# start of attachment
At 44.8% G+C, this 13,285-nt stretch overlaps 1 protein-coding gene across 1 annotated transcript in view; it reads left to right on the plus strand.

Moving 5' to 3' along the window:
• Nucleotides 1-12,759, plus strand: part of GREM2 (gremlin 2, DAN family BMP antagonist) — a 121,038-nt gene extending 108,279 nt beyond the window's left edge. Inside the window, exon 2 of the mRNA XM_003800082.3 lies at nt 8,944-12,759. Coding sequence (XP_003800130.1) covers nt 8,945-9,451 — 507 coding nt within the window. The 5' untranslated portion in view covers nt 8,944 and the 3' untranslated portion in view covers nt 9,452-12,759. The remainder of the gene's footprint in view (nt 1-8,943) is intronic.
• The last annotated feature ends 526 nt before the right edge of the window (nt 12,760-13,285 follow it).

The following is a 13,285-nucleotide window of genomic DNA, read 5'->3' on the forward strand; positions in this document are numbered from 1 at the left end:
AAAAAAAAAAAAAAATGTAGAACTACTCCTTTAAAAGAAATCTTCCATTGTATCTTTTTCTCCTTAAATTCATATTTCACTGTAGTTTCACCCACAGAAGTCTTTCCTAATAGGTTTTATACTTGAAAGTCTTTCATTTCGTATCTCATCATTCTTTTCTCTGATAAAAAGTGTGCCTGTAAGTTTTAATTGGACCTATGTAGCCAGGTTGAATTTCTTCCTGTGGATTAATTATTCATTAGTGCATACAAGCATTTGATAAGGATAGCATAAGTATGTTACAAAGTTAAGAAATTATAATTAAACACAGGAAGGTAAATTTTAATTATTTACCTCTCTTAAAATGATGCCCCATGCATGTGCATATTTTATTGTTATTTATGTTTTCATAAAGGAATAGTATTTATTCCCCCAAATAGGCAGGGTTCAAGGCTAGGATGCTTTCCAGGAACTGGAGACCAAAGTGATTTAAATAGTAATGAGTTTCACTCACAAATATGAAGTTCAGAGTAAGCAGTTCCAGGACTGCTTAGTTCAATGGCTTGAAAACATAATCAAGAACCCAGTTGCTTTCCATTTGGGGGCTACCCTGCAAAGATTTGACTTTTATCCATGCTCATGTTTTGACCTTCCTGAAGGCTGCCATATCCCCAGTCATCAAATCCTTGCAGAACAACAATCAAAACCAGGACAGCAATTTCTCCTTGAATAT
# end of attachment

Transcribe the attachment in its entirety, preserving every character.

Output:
At 44.8% G+C, this 13,285-nt stretch overlaps 1 protein-coding gene across 1 annotated transcript in view; it reads left to right on the plus strand.

Moving 5' to 3' along the window:
• Nucleotides 1-12,759, plus strand: part of GREM2 (gremlin 2, DAN family BMP antagonist) — a 121,038-nt gene extending 108,279 nt beyond the window's left edge. Inside the window, exon 2 of the mRNA XM_003800082.3 lies at nt 8,944-12,759. Coding sequence (XP_003800130.1) covers nt 8,945-9,451 — 507 coding nt within the window. The 5' untranslated portion in view covers nt 8,944 and the 3' untranslated portion in view covers nt 9,452-12,759. The remainder of the gene's footprint in view (nt 1-8,943) is intronic.
• The last annotated feature ends 526 nt before the right edge of the window (nt 12,760-13,285 follow it).

The following is a 13,285-nucleotide window of genomic DNA, read 5'->3' on the forward strand; positions in this document are numbered from 1 at the left end:
AAAAAAAAAAAAAAATGTAGAACTACTCCTTTAAAAGAAATCTTCCATTGTATCTTTTTCTCCTTAAATTCATATTTCACTGTAGTTTCACCCACAGAAGTCTTTCCTAATAGGTTTTATACTTGAAAGTCTTTCATTTCGTATCTCATCATTCTTTTCTCTGATAAAAAGTGTGCCTGTAAGTTTTAATTGGACCTATGTAGCCAGGTTGAATTTCTTCCTGTGGATTAATTATTCATTAGTGCATACAAGCATTTGATAAGGATAGCATAAGTATGTTACAAAGTTAAGAAATTATAATTAAACACAGGAAGGTAAATTTTAATTATTTACCTCTCTTAAAATGATGCCCCATGCATGTGCATATTTTATTGTTATTTATGTTTTCATAAAGGAATAGTATTTATTCCCCCAAATAGGCAGGGTTCAAGGCTAGGATGCTTTCCAGGAACTGGAGACCAAAGTGATTTAAATAGTAATGAGTTTCACTCACAAATATGAAGTTCAGAGTAAGCAGTTCCAGGACTGCTTAGTTCAATGGCTTGAAAACATAATCAAGAACCCAGTTGCTTTCCATTTGGGGGCTACCCTGCAAAGATTTGACTTTTATCCATGCTCATGTTTTGACCTTCCTGAAGGCTGCCATATCCCCAGTCATCAAATCCTTGCAGAACAACAATCAAAACCAGGACAGCAATTTCTCCTTGAATAT